It sounds simple, but one of the most important aspects of self-care is finding ways to do what makes you happy. Obviously, we all need to sometimes do things we don’t enjoy but try to find moments in your day or week where even if just for a few minutes you can do some things that actively bring you joy. It can feel isolating to be an LGBTQ+ identified person in a world that privileges and centers cisgender heterosexuality. To counteract this, it can be helpful to find a way in your self-care routine to do things that celebrate your queer identity. Try to find ways to incorporate affirming and uplifting stories or messages about LGBTQ+ people. If your self-care looks like spending time reading, watching movies, listening to music try to prioritize media created by LGBTQ+ identified artists. If your self-care includes playing with makeup, or diving into a new hobby try to find ways to incorporate LGBTQ+ culture or look for LGBTQ+ creators in your hobby to follow and get inspired by.

Get Social:

A self-care routine doesn’t have to be something you do entirely on your own. A component of self-care can be to outreach your friend and community, and spending quality time together. Write your friends physical letters, decorate them, and send those letters through the mail. Organize an afternoon of crafts, go play mini golf, binging the same movie and texting about it, or making plans to go to Comicon or another local event together. There’s no wrong way to spend time with your friend so long as all of you are having fun. Taking care of your queer self in a worked that feel increasingly hostel can be hard. Surrounding yourself with LGBTQ+ supportive people whose lives and identities mirror your own in some way is a great way to fortify yourself and can absolutely be a form of self-care. If you’re feeling isolated and alone in your LGBTQ+ identity the anti-LGBTQ+ news can feel especially frightening. If you’re feeling isolated one thing you can do as an act of queer selfcare is to find community, peers, and social support through local (if it’s safe and possible) and online LGBTQ+ supportive spaces such as school and extracurricular youth groups.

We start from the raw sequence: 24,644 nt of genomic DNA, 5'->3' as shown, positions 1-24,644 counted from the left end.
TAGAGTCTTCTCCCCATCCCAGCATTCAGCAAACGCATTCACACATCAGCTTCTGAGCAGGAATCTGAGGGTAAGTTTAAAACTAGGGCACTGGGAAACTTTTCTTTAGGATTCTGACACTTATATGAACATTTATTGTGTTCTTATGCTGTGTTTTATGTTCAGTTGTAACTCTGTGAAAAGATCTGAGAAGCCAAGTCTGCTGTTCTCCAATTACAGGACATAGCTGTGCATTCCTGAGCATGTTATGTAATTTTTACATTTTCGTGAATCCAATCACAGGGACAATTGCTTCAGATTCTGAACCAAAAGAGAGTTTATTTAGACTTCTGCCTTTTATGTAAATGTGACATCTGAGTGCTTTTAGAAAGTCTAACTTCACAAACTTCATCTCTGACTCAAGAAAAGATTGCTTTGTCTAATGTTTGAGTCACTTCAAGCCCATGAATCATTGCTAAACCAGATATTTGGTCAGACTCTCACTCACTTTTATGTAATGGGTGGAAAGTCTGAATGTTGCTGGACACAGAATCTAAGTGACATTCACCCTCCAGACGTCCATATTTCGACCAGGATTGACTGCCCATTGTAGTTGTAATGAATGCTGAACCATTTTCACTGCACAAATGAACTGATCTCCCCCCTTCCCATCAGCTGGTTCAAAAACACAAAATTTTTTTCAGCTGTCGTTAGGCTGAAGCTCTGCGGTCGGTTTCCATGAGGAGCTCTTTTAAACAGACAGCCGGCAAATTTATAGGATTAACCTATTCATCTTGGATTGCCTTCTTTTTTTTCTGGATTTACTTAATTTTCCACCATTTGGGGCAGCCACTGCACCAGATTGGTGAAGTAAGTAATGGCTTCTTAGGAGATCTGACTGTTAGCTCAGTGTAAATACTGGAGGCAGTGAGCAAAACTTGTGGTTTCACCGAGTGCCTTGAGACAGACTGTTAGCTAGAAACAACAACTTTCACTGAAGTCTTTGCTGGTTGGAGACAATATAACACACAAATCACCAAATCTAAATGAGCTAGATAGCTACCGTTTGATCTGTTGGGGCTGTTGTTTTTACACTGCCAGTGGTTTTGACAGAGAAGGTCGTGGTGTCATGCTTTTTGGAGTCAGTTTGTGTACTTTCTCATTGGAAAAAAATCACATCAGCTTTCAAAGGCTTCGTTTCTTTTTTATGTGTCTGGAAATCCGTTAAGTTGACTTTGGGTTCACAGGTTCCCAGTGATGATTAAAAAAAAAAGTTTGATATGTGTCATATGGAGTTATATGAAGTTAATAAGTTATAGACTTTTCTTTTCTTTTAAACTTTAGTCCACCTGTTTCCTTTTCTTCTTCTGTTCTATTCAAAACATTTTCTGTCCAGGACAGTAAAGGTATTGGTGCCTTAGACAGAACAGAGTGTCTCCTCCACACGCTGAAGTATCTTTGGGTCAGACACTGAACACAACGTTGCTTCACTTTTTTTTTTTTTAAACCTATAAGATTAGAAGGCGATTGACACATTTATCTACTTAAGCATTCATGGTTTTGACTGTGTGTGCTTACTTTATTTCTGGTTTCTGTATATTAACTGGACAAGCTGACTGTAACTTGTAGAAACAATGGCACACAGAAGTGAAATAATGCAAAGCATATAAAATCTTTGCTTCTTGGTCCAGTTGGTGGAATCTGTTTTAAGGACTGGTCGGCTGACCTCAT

Prioritize Self-Care:

It can be hard to start incorporating self-care into your life and routine. The good news is that a little of it can go a long way. You don’t have to have hours and hours every week to spend focusing on self-care. Just a few minutes here and there through your day or week focusing on things that bring you joy and uplifting your full self can have positive impacts. Doing things to better yourself or add joy into your life is never something you should apologize for or feel guilty about. It’s ok to prioritize self-care and make sure to carve out time in your time to do things that make you happy and give you the energy to show up in other aspects of your life, like work or school.

About the Author:

Sassafras Lowrey’s novels and nonfiction books have been honored by organizations ranging from the American Library Association to the Lambda Literary Foundation and the Dog Writers Association of America. Sassafras’ work has appeared in The New York Times, Wired and numerous other newspapers and magazines. Sassafras has taught queer writing courses and workshops at LitReactor, the NYC Center For Fiction and at colleges, conferences, and LGBTQ youth centers across the country.